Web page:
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5 Ways You Are Overspending on Your Vehicle

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While it’s true that you can save money on a vehicle by picking one with a low price tag and low upkeep costs, you can save even more money by making wise decisions and cultivating good driving habits once you bring it home. Here are just some of the ways you might be paying too much on your current vehicle.

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filling tires with air checking pressure1. Driving on underinflated tires

Even if your tires are just 6 PSI lower than the manufacturer-recommended inflation level, this will trigger a 5-percent drop in fuel economy. Furthermore, driving on underinflated tires can shorten the life of your tires by 25 percent, as U.S. News & World Report states.

2. Skipping routine car maintenance

It can be easy to forget bringing in your vehicle regularly for key maintenance items like oil changes, tire rotations, battery checks, and belt inspections. These appointments are necessary for ensuring that your car’s major systems are operating smoothly and safely — and to diagnose and fix any smaller problems before they turn into bigger (and more expensive) ones.

Paint Fix Car Wash

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3. Not washing your car

A dirty vehicle is more than just eyesore — it’s often more vulnerable to rust and corrosion from dust, salt, and other substances that accumulate on the exterior. Make a habit of regularly washing your vehicle by hand, throughout the year, to help keep the paint coat in great shape and minimize the likelihood of rust damage in the future.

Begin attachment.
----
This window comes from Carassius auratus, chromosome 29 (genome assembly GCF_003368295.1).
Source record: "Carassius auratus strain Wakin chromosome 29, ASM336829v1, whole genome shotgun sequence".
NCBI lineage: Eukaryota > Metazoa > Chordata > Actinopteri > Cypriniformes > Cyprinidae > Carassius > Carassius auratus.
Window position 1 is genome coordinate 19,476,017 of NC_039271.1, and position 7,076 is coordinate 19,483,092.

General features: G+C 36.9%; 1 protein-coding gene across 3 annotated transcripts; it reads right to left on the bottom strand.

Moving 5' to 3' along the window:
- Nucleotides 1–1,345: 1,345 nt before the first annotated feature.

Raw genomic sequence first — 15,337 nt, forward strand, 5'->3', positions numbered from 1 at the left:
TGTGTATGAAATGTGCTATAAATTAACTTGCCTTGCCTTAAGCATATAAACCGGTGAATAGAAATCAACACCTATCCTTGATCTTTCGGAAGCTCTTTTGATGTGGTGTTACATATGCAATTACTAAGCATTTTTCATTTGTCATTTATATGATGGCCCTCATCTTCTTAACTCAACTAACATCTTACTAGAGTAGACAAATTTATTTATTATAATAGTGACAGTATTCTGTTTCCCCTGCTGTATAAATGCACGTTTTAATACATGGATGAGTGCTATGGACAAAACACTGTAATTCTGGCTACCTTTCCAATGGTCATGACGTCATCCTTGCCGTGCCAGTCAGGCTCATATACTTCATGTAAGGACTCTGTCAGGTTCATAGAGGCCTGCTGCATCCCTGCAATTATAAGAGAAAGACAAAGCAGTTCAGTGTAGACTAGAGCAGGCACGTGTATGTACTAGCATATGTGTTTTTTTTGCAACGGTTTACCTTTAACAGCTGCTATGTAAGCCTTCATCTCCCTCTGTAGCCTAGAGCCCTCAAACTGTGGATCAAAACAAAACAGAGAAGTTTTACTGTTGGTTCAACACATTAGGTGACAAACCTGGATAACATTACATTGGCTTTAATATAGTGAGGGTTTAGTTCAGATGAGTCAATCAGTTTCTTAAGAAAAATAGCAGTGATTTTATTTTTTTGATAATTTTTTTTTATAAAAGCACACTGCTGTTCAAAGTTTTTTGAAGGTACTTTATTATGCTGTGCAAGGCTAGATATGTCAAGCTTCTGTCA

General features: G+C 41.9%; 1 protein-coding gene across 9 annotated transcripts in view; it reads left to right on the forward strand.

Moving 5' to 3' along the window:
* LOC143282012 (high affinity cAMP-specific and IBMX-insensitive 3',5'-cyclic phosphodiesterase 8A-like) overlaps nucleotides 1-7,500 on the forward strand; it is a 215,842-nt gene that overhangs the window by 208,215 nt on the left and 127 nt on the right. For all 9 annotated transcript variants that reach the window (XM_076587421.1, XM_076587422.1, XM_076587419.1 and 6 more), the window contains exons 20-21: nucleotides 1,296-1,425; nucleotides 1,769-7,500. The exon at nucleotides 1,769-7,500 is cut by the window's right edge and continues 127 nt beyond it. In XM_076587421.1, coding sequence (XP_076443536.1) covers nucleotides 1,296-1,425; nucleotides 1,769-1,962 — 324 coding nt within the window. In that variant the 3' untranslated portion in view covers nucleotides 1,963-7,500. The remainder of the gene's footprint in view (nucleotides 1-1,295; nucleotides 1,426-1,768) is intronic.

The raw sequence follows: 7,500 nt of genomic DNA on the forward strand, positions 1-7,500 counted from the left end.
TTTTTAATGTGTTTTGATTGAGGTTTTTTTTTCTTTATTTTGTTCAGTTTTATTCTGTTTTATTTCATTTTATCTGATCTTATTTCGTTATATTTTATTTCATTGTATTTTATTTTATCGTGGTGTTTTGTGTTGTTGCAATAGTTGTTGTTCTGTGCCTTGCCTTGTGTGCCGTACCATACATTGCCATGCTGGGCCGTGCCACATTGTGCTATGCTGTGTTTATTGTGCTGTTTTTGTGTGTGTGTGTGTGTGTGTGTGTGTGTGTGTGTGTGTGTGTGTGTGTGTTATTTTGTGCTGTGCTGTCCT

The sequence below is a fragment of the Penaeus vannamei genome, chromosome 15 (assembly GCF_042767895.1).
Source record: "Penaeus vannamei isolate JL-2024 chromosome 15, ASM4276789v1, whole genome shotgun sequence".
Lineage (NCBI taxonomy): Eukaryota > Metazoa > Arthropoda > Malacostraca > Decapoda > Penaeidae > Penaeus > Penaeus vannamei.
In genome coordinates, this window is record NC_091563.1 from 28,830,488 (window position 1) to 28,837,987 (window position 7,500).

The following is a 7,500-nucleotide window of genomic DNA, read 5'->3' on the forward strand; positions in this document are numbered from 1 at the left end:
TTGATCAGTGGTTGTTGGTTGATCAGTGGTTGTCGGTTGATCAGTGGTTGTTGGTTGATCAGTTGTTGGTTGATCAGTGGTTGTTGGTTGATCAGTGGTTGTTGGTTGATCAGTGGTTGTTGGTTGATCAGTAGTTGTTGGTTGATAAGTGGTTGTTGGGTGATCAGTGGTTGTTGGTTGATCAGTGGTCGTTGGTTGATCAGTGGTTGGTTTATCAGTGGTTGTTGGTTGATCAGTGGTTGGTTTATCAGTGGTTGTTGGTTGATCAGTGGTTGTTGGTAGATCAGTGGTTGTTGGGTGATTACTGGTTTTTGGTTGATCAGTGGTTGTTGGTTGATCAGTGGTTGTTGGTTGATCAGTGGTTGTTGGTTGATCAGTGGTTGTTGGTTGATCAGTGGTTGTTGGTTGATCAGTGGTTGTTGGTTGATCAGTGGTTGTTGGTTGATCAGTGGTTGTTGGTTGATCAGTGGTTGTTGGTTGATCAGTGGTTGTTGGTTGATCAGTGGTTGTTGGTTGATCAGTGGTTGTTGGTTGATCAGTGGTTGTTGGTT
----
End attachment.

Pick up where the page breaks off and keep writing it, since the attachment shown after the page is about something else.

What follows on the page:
4. Doing things that shorten your car’s life

Avoid habits that destroy the value of your vehicle, and that would reduce the profit you make on it if you decide to sell it down the road. These are just some of the harmful habits to ditch if you want to extend your auto’s life and save yourself some cash:

  • Parking too far up in a parking space and scraping the undercarriage on the cement parking block
  • Going too fast when traveling over speed bumps
  • Driving on bald tires
  • Ignoring dashboard warning lights

5. Paying for super unleaded gas

Each year, Americans flush $2.1 billion down the drain from pumping premium fuel into cars that don’t need it, as AAA confirms. So, as tempting as it can be to opt for “super” unleaded instead of normal unleaded gas, avoid doing so.

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News Source: U.S. News & World Report